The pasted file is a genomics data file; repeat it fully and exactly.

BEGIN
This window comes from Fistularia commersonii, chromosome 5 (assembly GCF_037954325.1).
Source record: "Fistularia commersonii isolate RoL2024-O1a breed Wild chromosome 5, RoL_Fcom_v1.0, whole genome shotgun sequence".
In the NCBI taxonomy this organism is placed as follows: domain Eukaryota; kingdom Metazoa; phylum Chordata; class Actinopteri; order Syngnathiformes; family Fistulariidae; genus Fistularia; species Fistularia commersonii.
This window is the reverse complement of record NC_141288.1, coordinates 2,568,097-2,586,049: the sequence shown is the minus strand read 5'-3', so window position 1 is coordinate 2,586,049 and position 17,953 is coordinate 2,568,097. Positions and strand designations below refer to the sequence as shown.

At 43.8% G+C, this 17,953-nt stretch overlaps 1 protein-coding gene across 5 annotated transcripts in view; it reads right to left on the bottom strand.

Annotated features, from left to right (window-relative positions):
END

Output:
This window comes from Fistularia commersonii, chromosome 5 (assembly GCF_037954325.1).
Source record: "Fistularia commersonii isolate RoL2024-O1a breed Wild chromosome 5, RoL_Fcom_v1.0, whole genome shotgun sequence".
In the NCBI taxonomy this organism is placed as follows: domain Eukaryota; kingdom Metazoa; phylum Chordata; class Actinopteri; order Syngnathiformes; family Fistulariidae; genus Fistularia; species Fistularia commersonii.
This window is the reverse complement of record NC_141288.1, coordinates 2,568,097-2,586,049: the sequence shown is the minus strand read 5'-3', so window position 1 is coordinate 2,586,049 and position 17,953 is coordinate 2,568,097. Positions and strand designations below refer to the sequence as shown.

At 43.8% G+C, this 17,953-nt stretch overlaps 1 protein-coding gene across 5 annotated transcripts in view; it reads right to left on the bottom strand.

Annotated features, from left to right (window-relative positions):